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Harmonic Analysis: The Hilbert Transform September 30, 2010

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I’ve really been enjoying my harmonic analysis class and I thought I’d write up some recent notes.

The Poisson kernel, P_r(\theta), is defined as
\sum r^|k| e^{i k \theta} = 1 + 2 Re(\frac{z}{1-z})
= Re(1 + 2 \frac{z}{1-z}) = Re(\frac{1+z}{1-z}.
This is the real part of a holomorphic function. Now, what are the properties of that holomorphic function?
We define the Herglotz kernel as
f * H_r(\theta) = f * P_r + i f * q_r
where q_r(\theta) = Im(\frac{1+z}{1-z}).
As r \to 1, f * P_r(\theta) \to f (this is why the Poisson kernel solves the Dirichlet problem in the disc.) Similarly, as r \to 1, i f * q_r(\theta) \to \tilde{f}, some unknown function. This is the conjugate function of f, and convolution with q_r is known as the Hilbert transform.

Now, we can write q_r(\theta) explicitly as
i q_r = \sum sgn k r^|k| e^{i k \theta}
similar to the Poisson kernel, except for the sign function. Summing this series,
q_r(\theta) = \frac{i 2 r \sin \theta}{1 - 2 r cos \theta + r^2} while
P_r(\theta) = \frac{1 - r^2}{1 - 2 r cos \theta + r^2}.
This conjugate function of f need not be bounded, even if f is. In other words, the Hilbert transform is not bounded in the L^\infty norm. It’s not bounded in the L^1 norm either. But it’s clearly bounded in the L^2 norm.

The Hilbert transform can be shown to be bounded for all L^p, 1 < p < 2, by first showing that it satisfies a weak-type inequality and then showing that all linear operators satisfying a weak-type inequality are bounded in L^p, 1 < p < 2 (this is called the Marcinkiewicz Interpolation Theorem.) I might type that up another time.

If we let F = f + i \tilde{f}, then F is sort of an envelope for f, larger in absolute value and smoother, and having the property that it stretches and shrinks with the function.

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Current reading: neuroscience September 30, 2010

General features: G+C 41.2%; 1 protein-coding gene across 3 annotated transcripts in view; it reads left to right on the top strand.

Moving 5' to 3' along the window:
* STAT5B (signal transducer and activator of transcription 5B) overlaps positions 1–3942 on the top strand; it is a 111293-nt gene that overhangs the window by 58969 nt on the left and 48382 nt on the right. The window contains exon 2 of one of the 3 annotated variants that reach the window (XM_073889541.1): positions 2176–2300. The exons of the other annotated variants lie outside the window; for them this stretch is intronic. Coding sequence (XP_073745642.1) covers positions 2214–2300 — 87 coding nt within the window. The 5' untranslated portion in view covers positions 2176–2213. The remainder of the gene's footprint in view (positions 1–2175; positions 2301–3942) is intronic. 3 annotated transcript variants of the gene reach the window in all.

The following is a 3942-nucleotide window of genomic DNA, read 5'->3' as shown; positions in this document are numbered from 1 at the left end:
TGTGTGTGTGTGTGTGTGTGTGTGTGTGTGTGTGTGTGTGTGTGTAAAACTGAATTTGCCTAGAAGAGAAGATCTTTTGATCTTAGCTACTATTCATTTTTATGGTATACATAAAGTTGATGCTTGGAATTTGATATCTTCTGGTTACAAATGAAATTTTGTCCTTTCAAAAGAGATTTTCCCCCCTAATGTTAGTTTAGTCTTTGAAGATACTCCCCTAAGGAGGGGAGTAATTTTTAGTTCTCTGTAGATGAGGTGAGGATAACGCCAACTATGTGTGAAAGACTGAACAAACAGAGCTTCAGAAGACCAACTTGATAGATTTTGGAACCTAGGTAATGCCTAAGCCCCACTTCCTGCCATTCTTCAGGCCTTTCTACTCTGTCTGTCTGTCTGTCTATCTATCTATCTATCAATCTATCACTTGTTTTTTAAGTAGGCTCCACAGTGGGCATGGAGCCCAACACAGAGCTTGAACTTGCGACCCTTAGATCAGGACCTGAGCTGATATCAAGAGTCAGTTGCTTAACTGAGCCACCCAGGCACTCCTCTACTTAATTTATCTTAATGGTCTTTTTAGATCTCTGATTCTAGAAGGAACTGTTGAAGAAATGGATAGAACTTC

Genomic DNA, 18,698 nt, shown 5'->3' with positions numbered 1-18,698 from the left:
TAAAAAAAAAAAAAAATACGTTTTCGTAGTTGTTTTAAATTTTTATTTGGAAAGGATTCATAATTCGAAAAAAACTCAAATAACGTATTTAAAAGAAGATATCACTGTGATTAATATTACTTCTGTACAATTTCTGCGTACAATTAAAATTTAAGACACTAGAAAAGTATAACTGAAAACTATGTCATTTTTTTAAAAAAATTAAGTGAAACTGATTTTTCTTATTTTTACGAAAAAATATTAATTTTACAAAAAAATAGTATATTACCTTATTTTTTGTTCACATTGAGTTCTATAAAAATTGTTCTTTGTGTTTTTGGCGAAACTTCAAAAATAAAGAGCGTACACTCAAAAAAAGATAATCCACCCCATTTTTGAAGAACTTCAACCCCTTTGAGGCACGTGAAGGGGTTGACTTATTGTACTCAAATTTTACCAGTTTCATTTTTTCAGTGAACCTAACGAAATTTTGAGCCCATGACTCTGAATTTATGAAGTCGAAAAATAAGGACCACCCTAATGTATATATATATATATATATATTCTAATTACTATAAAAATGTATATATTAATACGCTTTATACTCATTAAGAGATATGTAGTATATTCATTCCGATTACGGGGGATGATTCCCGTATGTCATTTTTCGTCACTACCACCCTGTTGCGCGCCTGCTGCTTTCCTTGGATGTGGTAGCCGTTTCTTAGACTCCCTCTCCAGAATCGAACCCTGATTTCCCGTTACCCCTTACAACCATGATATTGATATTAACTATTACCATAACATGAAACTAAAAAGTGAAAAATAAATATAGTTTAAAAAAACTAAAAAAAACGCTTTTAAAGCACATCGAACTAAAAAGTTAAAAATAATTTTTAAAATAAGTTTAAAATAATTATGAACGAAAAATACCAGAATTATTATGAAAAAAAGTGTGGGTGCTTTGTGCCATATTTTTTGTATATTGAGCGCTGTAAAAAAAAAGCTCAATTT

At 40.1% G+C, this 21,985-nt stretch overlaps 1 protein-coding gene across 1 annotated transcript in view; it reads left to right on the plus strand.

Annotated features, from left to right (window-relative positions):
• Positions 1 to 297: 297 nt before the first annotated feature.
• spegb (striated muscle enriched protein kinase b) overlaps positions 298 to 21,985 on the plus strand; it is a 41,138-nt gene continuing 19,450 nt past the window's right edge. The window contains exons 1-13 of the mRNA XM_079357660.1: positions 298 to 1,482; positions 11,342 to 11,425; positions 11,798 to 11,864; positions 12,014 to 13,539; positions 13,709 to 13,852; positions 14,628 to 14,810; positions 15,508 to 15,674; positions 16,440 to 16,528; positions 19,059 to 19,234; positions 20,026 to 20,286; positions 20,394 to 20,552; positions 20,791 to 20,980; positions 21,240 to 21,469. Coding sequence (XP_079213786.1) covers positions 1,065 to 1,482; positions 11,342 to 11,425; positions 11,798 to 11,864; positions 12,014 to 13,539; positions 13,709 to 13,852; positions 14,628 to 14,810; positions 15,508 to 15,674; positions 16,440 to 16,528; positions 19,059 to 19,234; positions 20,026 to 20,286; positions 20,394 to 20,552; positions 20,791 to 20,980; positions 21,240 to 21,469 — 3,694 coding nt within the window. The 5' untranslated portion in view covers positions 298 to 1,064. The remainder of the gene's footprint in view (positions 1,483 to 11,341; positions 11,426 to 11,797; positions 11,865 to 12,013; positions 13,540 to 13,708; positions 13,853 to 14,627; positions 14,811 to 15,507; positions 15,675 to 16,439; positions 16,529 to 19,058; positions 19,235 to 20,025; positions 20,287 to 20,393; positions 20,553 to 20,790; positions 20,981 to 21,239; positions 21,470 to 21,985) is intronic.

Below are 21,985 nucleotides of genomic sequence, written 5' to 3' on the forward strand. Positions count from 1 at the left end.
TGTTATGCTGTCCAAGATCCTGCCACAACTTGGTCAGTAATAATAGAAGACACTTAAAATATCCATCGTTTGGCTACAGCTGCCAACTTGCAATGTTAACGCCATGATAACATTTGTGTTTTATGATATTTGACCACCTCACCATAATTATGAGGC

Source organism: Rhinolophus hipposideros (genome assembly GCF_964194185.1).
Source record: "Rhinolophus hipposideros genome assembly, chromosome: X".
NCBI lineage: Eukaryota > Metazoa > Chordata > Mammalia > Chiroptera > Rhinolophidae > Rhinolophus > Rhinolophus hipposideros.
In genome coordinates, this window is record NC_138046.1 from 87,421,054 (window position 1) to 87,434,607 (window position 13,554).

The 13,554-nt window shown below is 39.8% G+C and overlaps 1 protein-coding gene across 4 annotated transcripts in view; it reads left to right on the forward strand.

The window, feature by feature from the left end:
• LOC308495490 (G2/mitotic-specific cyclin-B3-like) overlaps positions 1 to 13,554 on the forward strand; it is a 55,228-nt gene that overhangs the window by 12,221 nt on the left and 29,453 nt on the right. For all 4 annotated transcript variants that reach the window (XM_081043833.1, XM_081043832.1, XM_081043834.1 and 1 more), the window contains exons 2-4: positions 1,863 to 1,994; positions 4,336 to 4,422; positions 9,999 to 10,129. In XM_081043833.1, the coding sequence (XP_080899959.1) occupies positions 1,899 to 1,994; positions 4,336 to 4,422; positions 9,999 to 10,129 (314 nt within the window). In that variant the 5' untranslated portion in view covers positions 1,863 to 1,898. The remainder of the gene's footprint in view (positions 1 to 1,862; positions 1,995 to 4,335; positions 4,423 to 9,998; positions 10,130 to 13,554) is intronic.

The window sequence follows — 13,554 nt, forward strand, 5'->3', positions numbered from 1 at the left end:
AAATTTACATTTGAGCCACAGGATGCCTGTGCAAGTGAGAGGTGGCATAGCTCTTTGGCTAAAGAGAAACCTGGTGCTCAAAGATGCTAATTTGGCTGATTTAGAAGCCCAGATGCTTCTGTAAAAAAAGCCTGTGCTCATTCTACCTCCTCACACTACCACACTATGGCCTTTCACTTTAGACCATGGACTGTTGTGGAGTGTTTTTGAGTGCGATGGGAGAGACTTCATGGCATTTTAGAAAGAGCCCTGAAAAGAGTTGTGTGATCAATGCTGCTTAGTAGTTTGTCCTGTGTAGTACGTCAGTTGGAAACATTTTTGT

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Right now my “interests” are supposed to be limited to passing quals. Fair enough, but I’m also persistently trying to get a sense of what math can tell us about how humans think and how to model it. Except that I don’t actually know any neuroscience. So I’ve been remedying that.

Here’s one overview paper that goes over the state of the field, in terms of brain architecture and hierarchical organization. Neurons literally form circuits, and, in rough outline, we know where those circuits are. We can look at the responses of those circuits in vivo to observe the ways in which the brain clusters and organizes content: even to the point of constructing a proto-grammar based on a tree of responses to different sentences. I hadn’t realized that so much was known already — the brain is mysterious, of course, but it’s less mysterious than I had imagined.

Then here’s an overview paper by Yale’s Steve Zucker about image detection using differential geometry. In his model, detection of edges and textures is based on the tangent bundle. Apparently, unlike some approaches in computational vision, this differential geometry approach has neurological correlates in the structure of the connections in the visual cortex. The visual cortex is arranged in a set of columns; the hypothesis is that these represent \mathbb{R} \times S^1, with the column representing position and the slices at different heights of the columns representing orientation.

What is a quantum vector space? September 24, 2010

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I went to the Friday grad seminar — this one by Hyun Kyu on the quantum Teichmuller space. (Here’s his paper, which I haven’t read as of now.) I thought it might be helpful to learn some background about this whole “quantum” business.

One way of thinking about the ordinary plane is to consider it the algebra freely generated by the elements x and y subject to the commutation relationship yx = xy. Now, what if we alter this description to instead have yx = qxy? This defines something known as the quantum plane. Here, q is an element of the ground field. Obviously, except when q = 1, this is a non-commutative algebra. For any pair of integers i and j, we have
y^i x^i = q^{ij} x^i y^j.
We can define quantum versions of lots of things — for example, SL_q(2, \mathbb{C}) is the group of 2-by-2 matrices with determinant 1, satisfying the relations

ab = 2ba, bc = cb, cd = q dc, ac = q ca, bd = q db, and ad-da = (q – 1/q)bc.

The “quantum” here is in the mathematical sense of a non-commutative deformation of a commutative algebra.
More on the subject: “What is a Quantum Group?”

See Your Group September 23, 2010

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Because I am a geek, and because I love my hometown, I had a T-shirt made.